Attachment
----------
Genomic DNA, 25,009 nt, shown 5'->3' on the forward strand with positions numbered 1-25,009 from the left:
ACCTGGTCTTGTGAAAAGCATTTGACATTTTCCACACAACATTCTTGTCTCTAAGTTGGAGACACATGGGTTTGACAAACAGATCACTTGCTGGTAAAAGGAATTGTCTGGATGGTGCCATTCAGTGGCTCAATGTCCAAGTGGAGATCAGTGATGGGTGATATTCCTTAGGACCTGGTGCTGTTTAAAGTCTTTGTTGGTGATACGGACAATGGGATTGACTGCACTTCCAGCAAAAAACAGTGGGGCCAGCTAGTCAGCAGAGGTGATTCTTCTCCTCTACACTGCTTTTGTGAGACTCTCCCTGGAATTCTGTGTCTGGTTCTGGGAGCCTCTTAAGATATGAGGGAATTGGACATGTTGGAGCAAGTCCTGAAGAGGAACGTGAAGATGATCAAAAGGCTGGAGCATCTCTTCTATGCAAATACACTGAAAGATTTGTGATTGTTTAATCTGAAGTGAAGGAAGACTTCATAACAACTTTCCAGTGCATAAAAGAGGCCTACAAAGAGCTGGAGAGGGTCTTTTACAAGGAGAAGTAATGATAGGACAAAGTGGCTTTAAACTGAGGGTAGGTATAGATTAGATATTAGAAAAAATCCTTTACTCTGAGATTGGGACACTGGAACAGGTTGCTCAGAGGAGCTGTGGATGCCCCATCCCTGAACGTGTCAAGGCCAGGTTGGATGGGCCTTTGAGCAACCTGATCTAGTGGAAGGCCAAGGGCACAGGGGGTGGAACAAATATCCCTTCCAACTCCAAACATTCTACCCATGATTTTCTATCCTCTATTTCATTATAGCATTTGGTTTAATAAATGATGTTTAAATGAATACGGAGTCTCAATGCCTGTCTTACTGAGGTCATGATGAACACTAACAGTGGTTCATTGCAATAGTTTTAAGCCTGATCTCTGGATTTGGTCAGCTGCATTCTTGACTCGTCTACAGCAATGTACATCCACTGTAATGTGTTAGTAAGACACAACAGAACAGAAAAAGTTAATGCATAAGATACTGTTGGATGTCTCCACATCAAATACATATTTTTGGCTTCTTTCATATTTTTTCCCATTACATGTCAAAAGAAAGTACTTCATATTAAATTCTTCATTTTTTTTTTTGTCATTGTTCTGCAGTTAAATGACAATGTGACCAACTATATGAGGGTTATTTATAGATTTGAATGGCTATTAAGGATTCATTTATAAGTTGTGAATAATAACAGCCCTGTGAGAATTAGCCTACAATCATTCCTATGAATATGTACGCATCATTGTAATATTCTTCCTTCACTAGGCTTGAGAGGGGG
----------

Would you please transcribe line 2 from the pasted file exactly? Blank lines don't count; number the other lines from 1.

ACCTGGTCTTGTGAAAAGCATTTGACATTTTCCACACAACATTCTTGTCTCTAAGTTGGAGACACATGGGTTTGACAAACAGATCACTTGCTGGTAAAAGGAATTGTCTGGATGGTGCCATTCAGTGGCTCAATGTCCAAGTGGAGATCAGTGATGGGTGATATTCCTTAGGACCTGGTGCTGTTTAAAGTCTTTGTTGGTGATACGGACAATGGGATTGACTGCACTTCCAGCAAAAAACAGTGGGGCCAGCTAGTCAGCAGAGGTGATTCTTCTCCTCTACACTGCTTTTGTGAGACTCTCCCTGGAATTCTGTGTCTGGTTCTGGGAGCCTCTTAAGATATGAGGGAATTGGACATGTTGGAGCAAGTCCTGAAGAGGAACGTGAAGATGATCAAAAGGCTGGAGCATCTCTTCTATGCAAATACACTGAAAGATTTGTGATTGTTTAATCTGAAGTGAAGGAAGACTTCATAACAACTTTCCAGTGCATAAAAGAGGCCTACAAAGAGCTGGAGAGGGTCTTTTACAAGGAGAAGTAATGATAGGACAAAGTGGCTTTAAACTGAGGGTAGGTATAGATTAGATATTAGAAAAAATCCTTTACTCTGAGATTGGGACACTGGAACAGGTTGCTCAGAGGAGCTGTGGATGCCCCATCCCTGAACGTGTCAAGGCCAGGTTGGATGGGCCTTTGAGCAACCTGATCTAGTGGAAGGCCAAGGGCACAGGGGGTGGAACAAATATCCCTTCCAACTCCAAACATTCTACCCATGATTTTCTATCCTCTATTTCATTATAGCATTTGGTTTAATAAATGATGTTTAAATGAATACGGAGTCTCAATGCCTGTCTTACTGAGGTCATGATGAACACTAACAGTGGTTCATTGCAATAGTTTTAAGCCTGATCTCTGGATTTGGTCAGCTGCATTCTTGACTCGTCTACAGCAATGTACATCCACTGTAATGTGTTAGTAAGACACAACAGAACAGAAAAAGTTAATGCATAAGATACTGTTGGATGTCTCCACATCAAATACATATTTTTGGCTTCTTTCATATTTTTTCCCATTACATGTCAAAAGAAAGTACTTCATATTAAATTCTTCATTTTTTTTTTTGTCATTGTTCTGCAGTTAAATGACAATGTGACCAACTATATGAGGGTTATTTATAGATTTGAATGGCTATTAAGGATTCATTTATAAGTTGTGAATAATAACAGCCCTGTGAGAATTAGCCTACAATCATTCCTATGAATATGTACGCATCATTGTAATATTCTTCCTTCACTAGGCTTGAGAGGGGG